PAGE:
Whenever you have this kind of wholesale terminations, companies invariably throw great employees out along with the average ones. All of these people will be feverishly looking for work and many may end up talking to the company you work for. They’ll be willing to take pay cuts and do whatever it takes to get a pay check. These people will soon be competing for the same career opportunities you’re chasing, but they’ll be hungrier.

In order to protect yourself from this onslaught, you might want to go back and check out my May 25, 2008 article The Ultimate Career Secret Sauce for Economic Downturns or Become a Cost Cutting Crusader. These pieces contain some good advice for building job security in troubled times.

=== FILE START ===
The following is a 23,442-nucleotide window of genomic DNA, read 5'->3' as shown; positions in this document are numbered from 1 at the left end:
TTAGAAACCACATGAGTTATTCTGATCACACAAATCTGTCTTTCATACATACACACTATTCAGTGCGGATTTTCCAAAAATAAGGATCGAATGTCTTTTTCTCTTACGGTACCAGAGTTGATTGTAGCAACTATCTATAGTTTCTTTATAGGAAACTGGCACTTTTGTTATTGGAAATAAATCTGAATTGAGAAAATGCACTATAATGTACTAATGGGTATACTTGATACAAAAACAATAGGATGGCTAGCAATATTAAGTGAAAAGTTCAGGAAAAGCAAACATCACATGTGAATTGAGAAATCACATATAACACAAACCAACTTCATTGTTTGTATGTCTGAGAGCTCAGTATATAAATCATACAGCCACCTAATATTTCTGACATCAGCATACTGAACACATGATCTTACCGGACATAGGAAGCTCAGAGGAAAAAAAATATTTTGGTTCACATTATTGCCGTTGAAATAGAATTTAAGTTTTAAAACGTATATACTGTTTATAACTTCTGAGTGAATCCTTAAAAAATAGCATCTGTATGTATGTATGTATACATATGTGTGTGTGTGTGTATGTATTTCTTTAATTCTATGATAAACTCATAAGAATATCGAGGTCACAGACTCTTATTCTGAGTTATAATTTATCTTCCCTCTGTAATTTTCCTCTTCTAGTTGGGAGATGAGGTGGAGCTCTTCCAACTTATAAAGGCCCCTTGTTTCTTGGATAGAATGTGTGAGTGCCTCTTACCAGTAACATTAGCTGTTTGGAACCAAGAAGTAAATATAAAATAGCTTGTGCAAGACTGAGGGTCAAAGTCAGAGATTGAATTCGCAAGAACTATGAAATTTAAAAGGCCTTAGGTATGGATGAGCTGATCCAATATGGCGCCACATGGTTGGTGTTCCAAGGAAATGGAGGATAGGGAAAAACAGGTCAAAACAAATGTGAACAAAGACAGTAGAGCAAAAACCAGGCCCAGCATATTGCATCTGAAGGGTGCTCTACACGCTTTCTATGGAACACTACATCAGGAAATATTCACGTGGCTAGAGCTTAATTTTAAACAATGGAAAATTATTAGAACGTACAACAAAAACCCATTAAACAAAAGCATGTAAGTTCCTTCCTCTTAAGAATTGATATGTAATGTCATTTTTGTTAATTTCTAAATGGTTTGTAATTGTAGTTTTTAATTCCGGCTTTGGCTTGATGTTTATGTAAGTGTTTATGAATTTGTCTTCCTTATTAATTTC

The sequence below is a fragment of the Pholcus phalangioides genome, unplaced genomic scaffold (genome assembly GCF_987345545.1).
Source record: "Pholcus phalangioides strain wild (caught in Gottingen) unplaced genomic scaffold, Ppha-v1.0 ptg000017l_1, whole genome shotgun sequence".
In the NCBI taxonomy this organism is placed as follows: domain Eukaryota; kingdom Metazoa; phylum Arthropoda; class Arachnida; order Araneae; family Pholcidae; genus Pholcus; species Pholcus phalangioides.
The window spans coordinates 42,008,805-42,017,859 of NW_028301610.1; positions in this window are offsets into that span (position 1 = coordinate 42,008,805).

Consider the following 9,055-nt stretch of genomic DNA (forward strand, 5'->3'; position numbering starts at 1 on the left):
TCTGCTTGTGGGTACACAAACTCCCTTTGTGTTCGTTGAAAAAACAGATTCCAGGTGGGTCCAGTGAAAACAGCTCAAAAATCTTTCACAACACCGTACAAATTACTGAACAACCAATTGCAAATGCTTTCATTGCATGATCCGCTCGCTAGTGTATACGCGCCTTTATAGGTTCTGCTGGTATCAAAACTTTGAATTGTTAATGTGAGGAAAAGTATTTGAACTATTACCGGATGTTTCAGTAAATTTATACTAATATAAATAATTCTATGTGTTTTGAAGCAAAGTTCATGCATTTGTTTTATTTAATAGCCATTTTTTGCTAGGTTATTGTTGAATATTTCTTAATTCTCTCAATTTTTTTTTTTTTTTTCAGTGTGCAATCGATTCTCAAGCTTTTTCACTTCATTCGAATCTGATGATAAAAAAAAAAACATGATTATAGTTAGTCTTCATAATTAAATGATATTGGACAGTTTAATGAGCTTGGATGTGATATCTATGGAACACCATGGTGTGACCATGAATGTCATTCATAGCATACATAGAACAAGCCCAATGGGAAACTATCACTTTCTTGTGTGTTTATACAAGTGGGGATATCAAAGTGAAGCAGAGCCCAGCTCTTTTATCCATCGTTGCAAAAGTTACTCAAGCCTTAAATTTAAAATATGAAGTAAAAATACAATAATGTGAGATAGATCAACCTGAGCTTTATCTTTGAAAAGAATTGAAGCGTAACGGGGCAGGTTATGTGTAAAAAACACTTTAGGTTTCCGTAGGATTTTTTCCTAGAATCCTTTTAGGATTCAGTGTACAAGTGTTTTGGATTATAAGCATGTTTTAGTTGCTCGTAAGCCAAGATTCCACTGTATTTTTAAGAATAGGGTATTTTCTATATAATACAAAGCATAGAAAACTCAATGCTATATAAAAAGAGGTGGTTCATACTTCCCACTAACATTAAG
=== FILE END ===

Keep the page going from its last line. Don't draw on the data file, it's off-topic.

If you’re one of the unfortunate thousands who find yourself “on the street” and don’t want to fight it out with your unemployed brethren, consider a modest career change. Perhaps you’ve always wanted to try your hand at accounting, human resources, information technology, or even sales and marketing. This is great time to make your move.

Finally, if you’re still in college with a dream to become well paid investment banker, you may want to think again, especially if you’re a junior or senior. If you’ve worked internships, now is the time to call your contact and assess the damage. Probe about job openings after graduation. If you’re an underclassman, get started now on working internships with the few solid companies that remain.

Regardless where you’re at in your college education, now is the time to do some soul searching. Why do you want to be an investment banker in the first place? If it’s just for the money, now may be a good time to take a look at other career options.